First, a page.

Five couples (heterosexual), one island, two houses. The ‘boyfriends’ settle in one of them surrounded by women willing to ‘tempt’ them. The ‘girlfriends’ do the same in another house, and a group of men live with them for the same purpose. It is the beginning of ‘The island of temptations’, one of those reality shows that hooks more audiences than are willing to admit it out loud. The objective of the couples and the program: to “test” their love, to see if they are “made for each other”, to know if the other is the “man” or the “woman” of their life.
It’s 2020 and probably some of the scenes scandalize more people than before. Many already criticize jealousy and even the double standards with which their actions are measured and commented on. But there is a central idea that seems to survive the questioning: the exaltation of the idea of ’better half’, sexual fidelity as the supreme and indispensable value of love, sexual exclusivity as the greatest proof of a relationship. Or what is the same, no matter how the other person treats you or how they make you feel, all of that seems forgivable or bearable, the fact is that you do not have sex with anyone else.
I speak with the feminist researcher Coral Herrera, author of several books, the latest ‘Owner of my love: women against the great romantic scam’: “We look at fidelity as the most important thing when there are things that can be more. There is also another trap: I renounce my sexual experiences in exchange for you resigning too. Monogamy is posed as a resignation, a mutual punishment, I do not do it so that you neither and if you do it you betray a pact when in reality it does not even usually be explicit, it is given, and the couple should be built on a pact of love and care and that would make having sex with other people perhaps not so important “.
“In the love system in which we live, sex is the mark that makes a relationship ‘the relationship’, that is, the most important relationship of all and that will also have the aspiration to be forever,” comments the writer Briggite Vasallo, one of the most powerful – and provocative – voices on love and relationships today. The breaking of the ‘pact of sexual exclusivity’, he continues, is like ‘the great break’ precisely because of that brand. “We could say that this pact is mutual but, to take a silly example, there may also be a mutual pact that we are going to quit smoking and yet I go out one night and smoke a cigarette. The next morning you have it. I have a story and it will surely not make you very funny, but it would not be experienced as something so serious “, like that ‘great break’.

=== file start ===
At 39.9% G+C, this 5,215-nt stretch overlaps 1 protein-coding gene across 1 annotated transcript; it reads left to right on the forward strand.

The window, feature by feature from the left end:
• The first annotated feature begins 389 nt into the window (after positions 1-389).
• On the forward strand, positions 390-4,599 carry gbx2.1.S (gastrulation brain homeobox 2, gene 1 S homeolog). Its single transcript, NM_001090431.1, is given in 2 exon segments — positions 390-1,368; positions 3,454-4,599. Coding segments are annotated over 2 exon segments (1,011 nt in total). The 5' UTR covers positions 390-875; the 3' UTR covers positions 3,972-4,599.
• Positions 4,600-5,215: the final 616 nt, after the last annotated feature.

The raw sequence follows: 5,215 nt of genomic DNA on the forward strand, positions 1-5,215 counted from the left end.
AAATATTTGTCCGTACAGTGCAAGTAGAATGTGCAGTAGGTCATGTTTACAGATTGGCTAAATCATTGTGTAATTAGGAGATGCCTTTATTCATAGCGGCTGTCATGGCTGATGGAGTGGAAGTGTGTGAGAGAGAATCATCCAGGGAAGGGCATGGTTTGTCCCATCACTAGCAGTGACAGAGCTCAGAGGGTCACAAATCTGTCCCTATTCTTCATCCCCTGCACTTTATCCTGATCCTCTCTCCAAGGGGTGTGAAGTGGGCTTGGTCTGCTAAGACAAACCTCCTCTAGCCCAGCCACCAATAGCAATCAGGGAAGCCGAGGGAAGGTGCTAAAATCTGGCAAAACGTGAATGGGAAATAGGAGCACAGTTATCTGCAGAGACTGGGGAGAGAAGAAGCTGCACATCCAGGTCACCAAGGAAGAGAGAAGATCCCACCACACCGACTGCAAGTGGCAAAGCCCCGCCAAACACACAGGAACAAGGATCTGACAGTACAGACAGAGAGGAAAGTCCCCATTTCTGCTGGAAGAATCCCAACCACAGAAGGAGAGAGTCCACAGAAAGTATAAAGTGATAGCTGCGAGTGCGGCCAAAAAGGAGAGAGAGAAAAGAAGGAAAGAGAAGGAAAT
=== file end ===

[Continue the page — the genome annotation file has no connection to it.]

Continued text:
This Sunday night the couples met again to explain themselves and make decisions. Pablo and Mayka saw each other’s faces and the first thing he did was throw a teddy bear of great sentimental value to the stake. But she had had sex with another man and that, apparently, justified it. Mayka not only had not repented, but had repeated, had shown desire, desire, conviction. That punishment in the form of a scorched stuffed animal seemed ‘natural’, a deserved consequence, insignificant in the face of the pain caused. Sexual exclusivity is untouchable, affectively destroy the other, justifiable in the name of love.
“I have never felt this supported by my partner.” “I’ve always felt so underappreciated.” “Explain to me how I have made your life bitter these years.” “It has made me cry so much.” “With all that I have endured these years.” “I was dragging myself all day.” Almost all the ‘girlfriends’ of the program break down at various times and verbalize a latent discomfort that shows the contempt, disdain, reluctance, inattention and harmful treatment that they have experienced by their partners. But none of that is the subject of any show or apparently reason enough to put a relationship to the test, to break up, to know if it’s love or shit.
“We ignore many problems but when it comes to sex there is much more social support for you to break that relationship. Jealousy does not come from nowhere, the feeling of being at risk comes from a lot of learned behaviors that we also constantly see in our lives. around, “explains Vasallo.
Coral Herrera emphasizes that women “think that for enduring there is a reward and a prize.” “And one of them is that he is going to be faithful to you.” Their confessions “make visible the role of the suffering woman who sacrifices and endures” and also “the fury, anger and disappointment” of verifying that this reward is not such. “Sex is what is considered betrayal, not what you have had to endure in the relationship. Is that really the biggest betrayal a partner can do to you?”
In La Isla the love climax, that moment for which it seems we should sigh, occurs when a couple is unable to bear the distance, life without the other. It is the ‘I cannot live without you’ but surrounded by fresh meat that tempts you and that, they tell us, is the greatest proof of love possible, indeed, it is the way to strengthen your relationship. You have the desire at your side but you resist and, if you resist, it is because you really love him, you love him. Everything else doesn’t seem to matter much, or certainly not so much.
Not knowing how to live without the other, losing your autonomy, it almost seems desirable. Suffer. Not knowing how to be alone or alone. The idea that the purposes, illusions, projects, plans are either shared with a partner or are insufficient or unsatisfactory. It is not a miss, so valid and so painful at times, it is rather to foster that anguish that is taught to us at the idea of facing life without a partner. Even if your favorite stuffed animal – or your self-esteem or your own space – ends up being consumed at a stake.